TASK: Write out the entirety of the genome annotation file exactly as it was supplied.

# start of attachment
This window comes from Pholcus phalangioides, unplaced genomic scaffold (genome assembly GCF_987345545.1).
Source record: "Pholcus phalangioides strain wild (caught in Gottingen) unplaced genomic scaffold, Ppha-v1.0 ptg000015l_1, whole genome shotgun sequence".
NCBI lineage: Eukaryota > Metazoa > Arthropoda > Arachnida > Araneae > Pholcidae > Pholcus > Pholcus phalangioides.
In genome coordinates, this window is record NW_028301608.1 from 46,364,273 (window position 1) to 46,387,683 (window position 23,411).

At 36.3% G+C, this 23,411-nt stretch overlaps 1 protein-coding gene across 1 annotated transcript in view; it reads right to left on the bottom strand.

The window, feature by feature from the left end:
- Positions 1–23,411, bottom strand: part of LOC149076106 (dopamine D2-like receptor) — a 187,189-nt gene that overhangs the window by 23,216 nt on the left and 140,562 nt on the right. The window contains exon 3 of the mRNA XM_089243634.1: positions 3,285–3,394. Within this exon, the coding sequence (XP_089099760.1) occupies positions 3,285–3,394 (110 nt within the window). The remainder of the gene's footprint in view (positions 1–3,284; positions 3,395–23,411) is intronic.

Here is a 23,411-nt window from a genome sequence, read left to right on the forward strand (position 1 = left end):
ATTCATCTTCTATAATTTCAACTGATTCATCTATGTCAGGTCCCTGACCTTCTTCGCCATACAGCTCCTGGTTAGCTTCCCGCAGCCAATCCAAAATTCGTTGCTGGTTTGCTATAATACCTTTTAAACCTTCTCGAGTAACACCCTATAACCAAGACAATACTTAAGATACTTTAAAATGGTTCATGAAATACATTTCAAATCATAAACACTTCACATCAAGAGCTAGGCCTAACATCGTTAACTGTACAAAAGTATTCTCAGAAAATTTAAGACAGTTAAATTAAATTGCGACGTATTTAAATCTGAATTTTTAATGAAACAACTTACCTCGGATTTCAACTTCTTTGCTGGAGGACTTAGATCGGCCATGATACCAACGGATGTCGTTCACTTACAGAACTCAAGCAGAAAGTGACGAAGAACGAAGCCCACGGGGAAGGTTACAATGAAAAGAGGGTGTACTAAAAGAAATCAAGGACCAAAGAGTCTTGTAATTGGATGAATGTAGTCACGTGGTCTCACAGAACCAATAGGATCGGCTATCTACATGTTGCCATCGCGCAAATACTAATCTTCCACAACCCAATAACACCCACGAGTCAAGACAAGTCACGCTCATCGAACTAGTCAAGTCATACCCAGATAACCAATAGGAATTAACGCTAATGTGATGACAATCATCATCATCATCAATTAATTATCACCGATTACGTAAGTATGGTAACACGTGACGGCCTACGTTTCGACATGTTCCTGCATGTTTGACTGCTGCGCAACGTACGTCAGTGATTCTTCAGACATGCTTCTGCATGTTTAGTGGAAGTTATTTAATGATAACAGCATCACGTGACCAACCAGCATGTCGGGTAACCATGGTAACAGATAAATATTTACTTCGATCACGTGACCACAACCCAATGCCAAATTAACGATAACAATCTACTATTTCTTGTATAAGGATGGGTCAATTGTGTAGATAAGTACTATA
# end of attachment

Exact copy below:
This window comes from Pholcus phalangioides, unplaced genomic scaffold (genome assembly GCF_987345545.1).
Source record: "Pholcus phalangioides strain wild (caught in Gottingen) unplaced genomic scaffold, Ppha-v1.0 ptg000015l_1, whole genome shotgun sequence".
NCBI lineage: Eukaryota > Metazoa > Arthropoda > Arachnida > Araneae > Pholcidae > Pholcus > Pholcus phalangioides.
In genome coordinates, this window is record NW_028301608.1 from 46,364,273 (window position 1) to 46,387,683 (window position 23,411).

At 36.3% G+C, this 23,411-nt stretch overlaps 1 protein-coding gene across 1 annotated transcript in view; it reads right to left on the bottom strand.

The window, feature by feature from the left end:
- Positions 1–23,411, bottom strand: part of LOC149076106 (dopamine D2-like receptor) — a 187,189-nt gene that overhangs the window by 23,216 nt on the left and 140,562 nt on the right. The window contains exon 3 of the mRNA XM_089243634.1: positions 3,285–3,394. Within this exon, the coding sequence (XP_089099760.1) occupies positions 3,285–3,394 (110 nt within the window). The remainder of the gene's footprint in view (positions 1–3,284; positions 3,395–23,411) is intronic.

Here is a 23,411-nt window from a genome sequence, read left to right on the forward strand (position 1 = left end):
ATTCATCTTCTATAATTTCAACTGATTCATCTATGTCAGGTCCCTGACCTTCTTCGCCATACAGCTCCTGGTTAGCTTCCCGCAGCCAATCCAAAATTCGTTGCTGGTTTGCTATAATACCTTTTAAACCTTCTCGAGTAACACCCTATAACCAAGACAATACTTAAGATACTTTAAAATGGTTCATGAAATACATTTCAAATCATAAACACTTCACATCAAGAGCTAGGCCTAACATCGTTAACTGTACAAAAGTATTCTCAGAAAATTTAAGACAGTTAAATTAAATTGCGACGTATTTAAATCTGAATTTTTAATGAAACAACTTACCTCGGATTTCAACTTCTTTGCTGGAGGACTTAGATCGGCCATGATACCAACGGATGTCGTTCACTTACAGAACTCAAGCAGAAAGTGACGAAGAACGAAGCCCACGGGGAAGGTTACAATGAAAAGAGGGTGTACTAAAAGAAATCAAGGACCAAAGAGTCTTGTAATTGGATGAATGTAGTCACGTGGTCTCACAGAACCAATAGGATCGGCTATCTACATGTTGCCATCGCGCAAATACTAATCTTCCACAACCCAATAACACCCACGAGTCAAGACAAGTCACGCTCATCGAACTAGTCAAGTCATACCCAGATAACCAATAGGAATTAACGCTAATGTGATGACAATCATCATCATCATCAATTAATTATCACCGATTACGTAAGTATGGTAACACGTGACGGCCTACGTTTCGACATGTTCCTGCATGTTTGACTGCTGCGCAACGTACGTCAGTGATTCTTCAGACATGCTTCTGCATGTTTAGTGGAAGTTATTTAATGATAACAGCATCACGTGACCAACCAGCATGTCGGGTAACCATGGTAACAGATAAATATTTACTTCGATCACGTGACCACAACCCAATGCCAAATTAACGATAACAATCTACTATTTCTTGTATAAGGATGGGTCAATTGTGTAGATAAGTACTATA